This is not to say that Freudian and post-Freudian descriptions of the dynamic unconscious are invalid; only that they cannot rely on the kind of evidence that supports the “cognitive” unconscious. But it does mean that evidence for the psychodynamic unconscious has to bear on the specific propositions of psychoanalytic theory.
To that end, Rapaport (Rapaport, 1960) organized classical psychoanalytic theory around a number of “metapychological” principles, including the “topographic point of view” that “the crucial determinants of behaviors [including thoughts, feelings, and desires] are unconscious” (p. 46). This statement implies two more specific hypotheses: first, that unconscious mental states exist; and then, that they are the crucial determinants of behavior. The first hypothesis is important. For Freud, the unconscious was not confined to mental processes, whether Helmholtz’s unconscious inferences or the “new unconscious” of automaticity, which generate conscious mental contents such as percepts, memories, and thoughts. Rather, Freud held that thoughts, feelings, and desires, could themselves be unconscious, yet still influence conscious experience, thought, and action. Research on implicit memory, perception, and the like indicate that this is indeed the case. In fact, it is precisely by virtue of priming and related effects that we know that they exist. The cognitive unconscious is not merely a mental wastebasket into which unattended percepts and forgotten memories have been dumped.
But this is hardly proof of Freud’s metapsychology, because the existence and influence of unconscious mental states and processes is not a unique prediction of psychodynamic theory. Recall that Freud’s functional division of the mind proposed that the unconscious mind had two quite different aspects. First was what we might think of as “ordinary”, conflict-free, unconscious cognition: unconscious processes such as those supporting Helmholtz’s unconscious inferences; and preconscious percepts, memories, and thoughts that were accessible to conscious awareness, but currently unconscious because attention was not being directed to them. The psychodynamic unconscious, on the other hand, has special properties, because it is tied closely to infantile sexual and aggressive impulses arising from the id, and conflict, and repression initiated by the ego.
Following Rapaport and Gill (Rapaport & Gill, 1959), we can further analyze the topographic point of view into a nested hierarchy of general psychoanalytic propositions, specific psychoanalytic propositions, and empirical propositions – evidence for which would, actually, support the psychodynamic vision of unconscious mental life. At the general level, for example, we might expect that unconscious mental contents would differ from conscious mental contents in terms of primary-process vs. secondary-process thought -- that is, that they are more imagistic, even hallucinatory, than verbal; more irrational than logical; and governed more by the pleasure principle than by the reality principle. At the specific level, we might expect that unconscious thoughts, feelings, and desires are related to infantile sexual and aggressive urges. Or that unconscious ideas are kept out of consciousness by means of repression (itself an unconscious process) rather than dissociation (Janet’s alternative to Freud), conscious thought-suppression, or mere denial. In terms of empirical propositions, psychodynamic theory would invoke unconscious conflict, and repression, to explain why adults have poor memory of their early childhoods, especially of incidents pertaining to sexual abuse and other traumata.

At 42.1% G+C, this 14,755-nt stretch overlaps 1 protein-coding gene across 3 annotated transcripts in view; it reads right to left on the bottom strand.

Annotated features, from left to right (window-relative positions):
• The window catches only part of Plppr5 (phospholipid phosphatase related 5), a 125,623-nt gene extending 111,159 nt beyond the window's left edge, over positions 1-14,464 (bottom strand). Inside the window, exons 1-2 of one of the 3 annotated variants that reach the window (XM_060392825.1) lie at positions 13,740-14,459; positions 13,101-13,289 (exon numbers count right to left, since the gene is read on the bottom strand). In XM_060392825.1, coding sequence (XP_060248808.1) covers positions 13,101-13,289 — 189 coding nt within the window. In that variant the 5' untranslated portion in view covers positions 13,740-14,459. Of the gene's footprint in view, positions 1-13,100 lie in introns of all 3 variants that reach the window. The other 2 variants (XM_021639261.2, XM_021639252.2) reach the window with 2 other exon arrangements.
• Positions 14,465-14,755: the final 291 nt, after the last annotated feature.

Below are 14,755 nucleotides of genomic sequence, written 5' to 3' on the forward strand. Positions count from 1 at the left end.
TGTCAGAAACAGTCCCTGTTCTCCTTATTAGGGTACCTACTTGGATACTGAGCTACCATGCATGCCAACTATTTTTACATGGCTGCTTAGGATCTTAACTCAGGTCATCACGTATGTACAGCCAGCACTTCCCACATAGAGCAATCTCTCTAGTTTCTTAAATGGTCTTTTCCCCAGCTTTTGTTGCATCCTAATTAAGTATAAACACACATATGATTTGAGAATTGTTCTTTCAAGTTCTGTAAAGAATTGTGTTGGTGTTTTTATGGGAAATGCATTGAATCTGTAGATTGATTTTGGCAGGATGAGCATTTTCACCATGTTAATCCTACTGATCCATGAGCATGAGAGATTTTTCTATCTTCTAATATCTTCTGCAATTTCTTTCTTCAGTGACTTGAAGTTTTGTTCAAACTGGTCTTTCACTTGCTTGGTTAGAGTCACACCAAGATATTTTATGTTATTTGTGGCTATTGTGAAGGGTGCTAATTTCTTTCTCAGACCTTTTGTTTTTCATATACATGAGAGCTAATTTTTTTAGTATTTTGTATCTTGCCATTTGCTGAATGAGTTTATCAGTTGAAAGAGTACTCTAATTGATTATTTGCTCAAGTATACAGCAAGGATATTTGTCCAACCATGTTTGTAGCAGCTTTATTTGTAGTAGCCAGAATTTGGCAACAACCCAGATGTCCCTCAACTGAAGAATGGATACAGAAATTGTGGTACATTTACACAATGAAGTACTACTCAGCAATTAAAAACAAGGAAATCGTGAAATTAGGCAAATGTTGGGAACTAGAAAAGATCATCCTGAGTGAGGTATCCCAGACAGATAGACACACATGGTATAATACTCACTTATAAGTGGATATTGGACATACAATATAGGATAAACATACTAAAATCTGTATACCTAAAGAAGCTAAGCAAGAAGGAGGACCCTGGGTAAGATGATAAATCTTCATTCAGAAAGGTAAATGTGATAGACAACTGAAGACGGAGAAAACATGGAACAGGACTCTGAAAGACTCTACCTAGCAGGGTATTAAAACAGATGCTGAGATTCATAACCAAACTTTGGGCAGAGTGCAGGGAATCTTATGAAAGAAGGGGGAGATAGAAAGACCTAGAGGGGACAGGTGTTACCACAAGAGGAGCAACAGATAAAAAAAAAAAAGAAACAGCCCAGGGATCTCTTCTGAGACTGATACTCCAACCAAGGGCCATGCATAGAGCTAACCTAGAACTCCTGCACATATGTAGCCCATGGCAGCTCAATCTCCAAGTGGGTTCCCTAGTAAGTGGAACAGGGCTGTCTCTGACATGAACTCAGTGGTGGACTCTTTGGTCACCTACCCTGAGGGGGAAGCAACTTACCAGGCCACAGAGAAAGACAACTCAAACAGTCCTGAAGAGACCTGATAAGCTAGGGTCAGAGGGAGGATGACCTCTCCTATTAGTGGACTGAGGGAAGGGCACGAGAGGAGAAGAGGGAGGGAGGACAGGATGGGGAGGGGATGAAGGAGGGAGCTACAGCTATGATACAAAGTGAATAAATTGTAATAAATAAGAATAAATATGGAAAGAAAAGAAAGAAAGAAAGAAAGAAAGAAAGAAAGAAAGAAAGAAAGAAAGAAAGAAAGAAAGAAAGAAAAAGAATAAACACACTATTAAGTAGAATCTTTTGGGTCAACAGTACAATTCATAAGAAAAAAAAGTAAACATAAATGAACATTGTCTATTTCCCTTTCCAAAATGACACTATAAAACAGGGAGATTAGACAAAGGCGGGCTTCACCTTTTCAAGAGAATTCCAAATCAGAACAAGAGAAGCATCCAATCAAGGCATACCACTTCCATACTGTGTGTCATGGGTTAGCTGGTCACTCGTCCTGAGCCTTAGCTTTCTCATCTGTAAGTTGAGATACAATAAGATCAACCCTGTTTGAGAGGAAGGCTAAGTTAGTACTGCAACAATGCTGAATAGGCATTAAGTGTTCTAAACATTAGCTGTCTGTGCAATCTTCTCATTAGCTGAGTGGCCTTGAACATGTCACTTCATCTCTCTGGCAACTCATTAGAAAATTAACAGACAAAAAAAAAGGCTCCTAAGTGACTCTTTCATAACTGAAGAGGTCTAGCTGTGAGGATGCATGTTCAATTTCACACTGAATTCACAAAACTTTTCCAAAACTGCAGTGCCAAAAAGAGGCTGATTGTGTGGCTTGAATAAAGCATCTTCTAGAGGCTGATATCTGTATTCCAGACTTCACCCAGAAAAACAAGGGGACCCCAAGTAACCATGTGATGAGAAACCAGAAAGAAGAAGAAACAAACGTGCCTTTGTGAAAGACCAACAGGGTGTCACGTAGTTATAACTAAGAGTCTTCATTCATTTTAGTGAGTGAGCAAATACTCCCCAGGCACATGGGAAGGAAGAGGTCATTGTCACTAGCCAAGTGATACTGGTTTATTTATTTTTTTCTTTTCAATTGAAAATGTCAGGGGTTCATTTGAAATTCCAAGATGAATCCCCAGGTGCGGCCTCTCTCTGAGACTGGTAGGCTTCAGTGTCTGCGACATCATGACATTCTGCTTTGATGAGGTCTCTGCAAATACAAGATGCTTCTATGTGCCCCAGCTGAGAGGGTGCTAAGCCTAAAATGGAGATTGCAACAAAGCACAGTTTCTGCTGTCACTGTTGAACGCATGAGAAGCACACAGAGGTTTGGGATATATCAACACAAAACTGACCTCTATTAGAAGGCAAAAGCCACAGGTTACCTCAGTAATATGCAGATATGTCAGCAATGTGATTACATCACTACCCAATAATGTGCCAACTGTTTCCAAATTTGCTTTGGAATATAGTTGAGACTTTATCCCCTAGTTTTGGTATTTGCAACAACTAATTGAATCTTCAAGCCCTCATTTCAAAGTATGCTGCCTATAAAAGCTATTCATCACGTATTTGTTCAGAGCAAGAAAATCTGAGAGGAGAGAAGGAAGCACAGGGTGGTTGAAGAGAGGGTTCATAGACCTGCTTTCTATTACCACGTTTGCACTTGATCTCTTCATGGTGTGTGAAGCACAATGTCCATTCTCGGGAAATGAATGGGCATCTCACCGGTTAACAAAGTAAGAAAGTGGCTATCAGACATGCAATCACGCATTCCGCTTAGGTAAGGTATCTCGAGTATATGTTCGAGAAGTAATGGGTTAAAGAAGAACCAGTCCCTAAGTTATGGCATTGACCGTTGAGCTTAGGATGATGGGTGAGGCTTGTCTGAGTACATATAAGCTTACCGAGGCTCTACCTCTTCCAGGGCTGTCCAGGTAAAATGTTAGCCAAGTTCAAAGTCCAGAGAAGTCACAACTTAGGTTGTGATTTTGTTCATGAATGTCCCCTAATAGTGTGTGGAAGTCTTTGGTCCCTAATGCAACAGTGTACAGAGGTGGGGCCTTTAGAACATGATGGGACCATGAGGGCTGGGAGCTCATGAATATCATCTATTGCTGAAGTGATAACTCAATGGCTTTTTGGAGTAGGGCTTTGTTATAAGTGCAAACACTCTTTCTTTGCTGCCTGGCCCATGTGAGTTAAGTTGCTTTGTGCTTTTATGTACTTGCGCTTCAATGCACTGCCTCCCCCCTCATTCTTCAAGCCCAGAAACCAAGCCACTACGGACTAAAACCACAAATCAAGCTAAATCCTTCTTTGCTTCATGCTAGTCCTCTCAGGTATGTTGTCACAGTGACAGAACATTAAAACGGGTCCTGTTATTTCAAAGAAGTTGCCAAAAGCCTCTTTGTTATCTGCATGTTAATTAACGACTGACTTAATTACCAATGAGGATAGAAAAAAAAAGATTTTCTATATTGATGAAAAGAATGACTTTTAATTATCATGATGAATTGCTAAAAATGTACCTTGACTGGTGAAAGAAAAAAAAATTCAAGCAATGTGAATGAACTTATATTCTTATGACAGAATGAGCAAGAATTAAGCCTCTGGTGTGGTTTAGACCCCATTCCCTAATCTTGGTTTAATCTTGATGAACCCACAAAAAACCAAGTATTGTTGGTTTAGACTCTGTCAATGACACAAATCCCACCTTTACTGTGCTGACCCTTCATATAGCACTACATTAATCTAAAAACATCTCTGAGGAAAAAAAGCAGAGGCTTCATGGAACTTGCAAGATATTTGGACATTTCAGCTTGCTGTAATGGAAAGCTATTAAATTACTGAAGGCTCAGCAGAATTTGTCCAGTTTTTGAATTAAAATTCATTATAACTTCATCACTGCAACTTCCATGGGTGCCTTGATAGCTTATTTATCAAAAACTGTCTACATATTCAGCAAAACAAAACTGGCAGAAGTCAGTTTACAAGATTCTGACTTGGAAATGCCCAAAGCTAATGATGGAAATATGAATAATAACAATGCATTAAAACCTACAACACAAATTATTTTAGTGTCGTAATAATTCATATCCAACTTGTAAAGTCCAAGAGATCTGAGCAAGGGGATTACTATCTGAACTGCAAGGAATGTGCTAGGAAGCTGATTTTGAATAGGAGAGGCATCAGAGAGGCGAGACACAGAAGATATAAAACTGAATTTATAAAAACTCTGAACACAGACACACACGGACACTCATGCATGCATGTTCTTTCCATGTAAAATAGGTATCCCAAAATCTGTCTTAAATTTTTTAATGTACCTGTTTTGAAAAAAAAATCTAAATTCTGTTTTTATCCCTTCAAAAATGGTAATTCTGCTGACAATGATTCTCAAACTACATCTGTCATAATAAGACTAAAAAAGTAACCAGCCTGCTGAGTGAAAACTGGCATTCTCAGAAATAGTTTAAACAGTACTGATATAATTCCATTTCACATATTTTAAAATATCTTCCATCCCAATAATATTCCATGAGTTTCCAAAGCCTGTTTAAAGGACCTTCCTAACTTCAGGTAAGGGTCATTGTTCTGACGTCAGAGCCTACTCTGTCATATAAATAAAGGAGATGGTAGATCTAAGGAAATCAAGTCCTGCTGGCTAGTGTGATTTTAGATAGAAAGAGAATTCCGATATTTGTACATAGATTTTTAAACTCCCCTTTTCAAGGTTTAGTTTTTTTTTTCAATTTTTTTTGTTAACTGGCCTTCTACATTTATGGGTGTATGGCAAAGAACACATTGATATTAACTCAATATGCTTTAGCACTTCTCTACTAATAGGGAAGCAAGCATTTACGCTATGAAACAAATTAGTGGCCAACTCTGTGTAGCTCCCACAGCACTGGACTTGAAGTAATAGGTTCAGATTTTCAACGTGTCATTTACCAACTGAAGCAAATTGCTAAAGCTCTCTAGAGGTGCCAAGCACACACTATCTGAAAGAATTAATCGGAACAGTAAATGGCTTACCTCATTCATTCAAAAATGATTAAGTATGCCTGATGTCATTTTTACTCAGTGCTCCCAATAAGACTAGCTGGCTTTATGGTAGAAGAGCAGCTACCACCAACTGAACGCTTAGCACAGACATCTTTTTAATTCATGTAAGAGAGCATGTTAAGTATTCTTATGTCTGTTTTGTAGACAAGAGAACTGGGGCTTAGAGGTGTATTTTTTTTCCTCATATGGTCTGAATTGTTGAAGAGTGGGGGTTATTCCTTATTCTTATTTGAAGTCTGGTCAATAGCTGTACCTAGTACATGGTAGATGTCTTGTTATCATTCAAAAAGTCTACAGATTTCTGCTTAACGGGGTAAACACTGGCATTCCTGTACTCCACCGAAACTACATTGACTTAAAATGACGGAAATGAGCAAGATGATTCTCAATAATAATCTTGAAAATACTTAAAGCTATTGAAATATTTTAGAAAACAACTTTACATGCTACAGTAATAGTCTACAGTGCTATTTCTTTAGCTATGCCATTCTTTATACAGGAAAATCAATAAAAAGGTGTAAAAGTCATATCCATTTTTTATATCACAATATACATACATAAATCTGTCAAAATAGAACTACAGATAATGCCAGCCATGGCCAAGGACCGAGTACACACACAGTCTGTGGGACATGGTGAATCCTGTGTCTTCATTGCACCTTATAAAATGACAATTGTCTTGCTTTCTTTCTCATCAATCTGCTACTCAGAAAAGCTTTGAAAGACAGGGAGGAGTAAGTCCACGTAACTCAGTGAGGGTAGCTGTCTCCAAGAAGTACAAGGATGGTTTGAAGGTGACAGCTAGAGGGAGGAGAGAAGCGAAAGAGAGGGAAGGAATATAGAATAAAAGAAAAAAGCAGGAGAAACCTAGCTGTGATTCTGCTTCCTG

It is this specifically psychodynamic unconscious that Freud claimed to have discovered. Evidence of the “ordinary” cognitive unconscious will not support the existence of the psychodynamic unconscious. Nor will we find any help in the evidence that Freud himself adduced in support of his theory, consisting of his interpretations of his patients’ dreams, symptoms, and free associations. The problems with this evidence are well known, and will not be repeated here. They cannot be solved by the simple expedient of shifting from clinical to laboratory research.
Consider, for example, the concept of repression. A large body of experimental work has attacked the problem of repression by looking at detection thresholds for “taboo” and benign words, differential recall of pleasant and unpleasant experiences, or of completed and uncompleted tasks, and the like. Sometimes these studies have turned up evidence that perception or memory favors material with a positive affective tone, and this is often taken as evidence for repression. On the other hand, many of these studies suffer from a number of methodological problems, some of which are quite subtle (Holmes, 1974, 1990).
More important, as Rapaport pointed out, it is a mistake to invoke repression to explain the forgetting of the merely unpleasant, disagreeable, or socially unacceptable (Rapaport, 1942). Rather, repression operates specifically to deny conscious representation to primal sexual and aggressive instincts and their derivatives. In this light, almost the entire experimental literature on “repression” is simply irrelevant to psychoanalytic theory.